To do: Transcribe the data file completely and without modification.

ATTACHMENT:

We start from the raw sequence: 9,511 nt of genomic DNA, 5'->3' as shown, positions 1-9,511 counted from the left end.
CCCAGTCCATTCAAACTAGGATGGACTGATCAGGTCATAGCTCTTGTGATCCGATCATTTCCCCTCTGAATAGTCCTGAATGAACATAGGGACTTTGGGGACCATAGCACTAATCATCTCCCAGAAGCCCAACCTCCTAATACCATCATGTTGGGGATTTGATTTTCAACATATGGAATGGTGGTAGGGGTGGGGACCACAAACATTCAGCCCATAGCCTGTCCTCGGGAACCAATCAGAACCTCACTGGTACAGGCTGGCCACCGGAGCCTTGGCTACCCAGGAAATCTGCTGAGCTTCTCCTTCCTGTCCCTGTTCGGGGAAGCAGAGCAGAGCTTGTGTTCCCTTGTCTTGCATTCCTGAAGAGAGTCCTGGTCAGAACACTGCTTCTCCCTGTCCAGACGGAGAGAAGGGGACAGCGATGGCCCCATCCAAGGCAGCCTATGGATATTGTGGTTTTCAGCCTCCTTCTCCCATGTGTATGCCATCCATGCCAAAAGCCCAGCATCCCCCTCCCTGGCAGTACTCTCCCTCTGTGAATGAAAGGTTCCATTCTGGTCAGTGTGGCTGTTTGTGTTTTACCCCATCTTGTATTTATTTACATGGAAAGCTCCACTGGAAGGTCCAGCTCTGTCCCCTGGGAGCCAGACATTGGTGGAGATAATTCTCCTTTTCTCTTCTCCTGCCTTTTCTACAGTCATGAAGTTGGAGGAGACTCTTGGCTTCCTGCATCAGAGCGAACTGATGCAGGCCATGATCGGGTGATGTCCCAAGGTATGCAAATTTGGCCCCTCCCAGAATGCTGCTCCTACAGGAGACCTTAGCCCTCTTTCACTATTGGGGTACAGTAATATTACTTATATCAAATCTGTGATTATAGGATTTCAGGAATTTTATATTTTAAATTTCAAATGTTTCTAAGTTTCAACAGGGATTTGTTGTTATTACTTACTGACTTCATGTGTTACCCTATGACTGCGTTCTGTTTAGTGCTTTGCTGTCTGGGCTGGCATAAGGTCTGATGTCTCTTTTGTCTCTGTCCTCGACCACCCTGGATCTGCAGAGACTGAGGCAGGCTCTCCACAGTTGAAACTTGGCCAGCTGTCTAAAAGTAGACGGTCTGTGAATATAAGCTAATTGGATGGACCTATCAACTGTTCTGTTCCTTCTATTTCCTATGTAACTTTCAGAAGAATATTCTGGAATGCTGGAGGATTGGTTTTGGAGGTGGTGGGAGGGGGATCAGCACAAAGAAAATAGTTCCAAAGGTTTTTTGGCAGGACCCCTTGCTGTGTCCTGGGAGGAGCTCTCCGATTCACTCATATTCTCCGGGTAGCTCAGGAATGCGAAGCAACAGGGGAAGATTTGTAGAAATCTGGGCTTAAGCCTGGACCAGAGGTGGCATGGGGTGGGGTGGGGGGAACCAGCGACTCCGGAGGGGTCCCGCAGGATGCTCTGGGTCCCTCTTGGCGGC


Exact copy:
We start from the raw sequence: 9,511 nt of genomic DNA, 5'->3' as shown, positions 1-9,511 counted from the left end.
CCCAGTCCATTCAAACTAGGATGGACTGATCAGGTCATAGCTCTTGTGATCCGATCATTTCCCCTCTGAATAGTCCTGAATGAACATAGGGACTTTGGGGACCATAGCACTAATCATCTCCCAGAAGCCCAACCTCCTAATACCATCATGTTGGGGATTTGATTTTCAACATATGGAATGGTGGTAGGGGTGGGGACCACAAACATTCAGCCCATAGCCTGTCCTCGGGAACCAATCAGAACCTCACTGGTACAGGCTGGCCACCGGAGCCTTGGCTACCCAGGAAATCTGCTGAGCTTCTCCTTCCTGTCCCTGTTCGGGGAAGCAGAGCAGAGCTTGTGTTCCCTTGTCTTGCATTCCTGAAGAGAGTCCTGGTCAGAACACTGCTTCTCCCTGTCCAGACGGAGAGAAGGGGACAGCGATGGCCCCATCCAAGGCAGCCTATGGATATTGTGGTTTTCAGCCTCCTTCTCCCATGTGTATGCCATCCATGCCAAAAGCCCAGCATCCCCCTCCCTGGCAGTACTCTCCCTCTGTGAATGAAAGGTTCCATTCTGGTCAGTGTGGCTGTTTGTGTTTTACCCCATCTTGTATTTATTTACATGGAAAGCTCCACTGGAAGGTCCAGCTCTGTCCCCTGGGAGCCAGACATTGGTGGAGATAATTCTCCTTTTCTCTTCTCCTGCCTTTTCTACAGTCATGAAGTTGGAGGAGACTCTTGGCTTCCTGCATCAGAGCGAACTGATGCAGGCCATGATCGGGTGATGTCCCAAGGTATGCAAATTTGGCCCCTCCCAGAATGCTGCTCCTACAGGAGACCTTAGCCCTCTTTCACTATTGGGGTACAGTAATATTACTTATATCAAATCTGTGATTATAGGATTTCAGGAATTTTATATTTTAAATTTCAAATGTTTCTAAGTTTCAACAGGGATTTGTTGTTATTACTTACTGACTTCATGTGTTACCCTATGACTGCGTTCTGTTTAGTGCTTTGCTGTCTGGGCTGGCATAAGGTCTGATGTCTCTTTTGTCTCTGTCCTCGACCACCCTGGATCTGCAGAGACTGAGGCAGGCTCTCCACAGTTGAAACTTGGCCAGCTGTCTAAAAGTAGACGGTCTGTGAATATAAGCTAATTGGATGGACCTATCAACTGTTCTGTTCCTTCTATTTCCTATGTAACTTTCAGAAGAATATTCTGGAATGCTGGAGGATTGGTTTTGGAGGTGGTGGGAGGGGGATCAGCACAAAGAAAATAGTTCCAAAGGTTTTTTGGCAGGACCCCTTGCTGTGTCCTGGGAGGAGCTCTCCGATTCACTCATATTCTCCGGGTAGCTCAGGAATGCGAAGCAACAGGGGAAGATTTGTAGAAATCTGGGCTTAAGCCTGGACCAGAGGTGGCATGGGGTGGGGTGGGGGGAACCAGCGACTCCGGAGGGGTCCCGCAGGATGCTCTGGGTCCCTCTTGGCGGC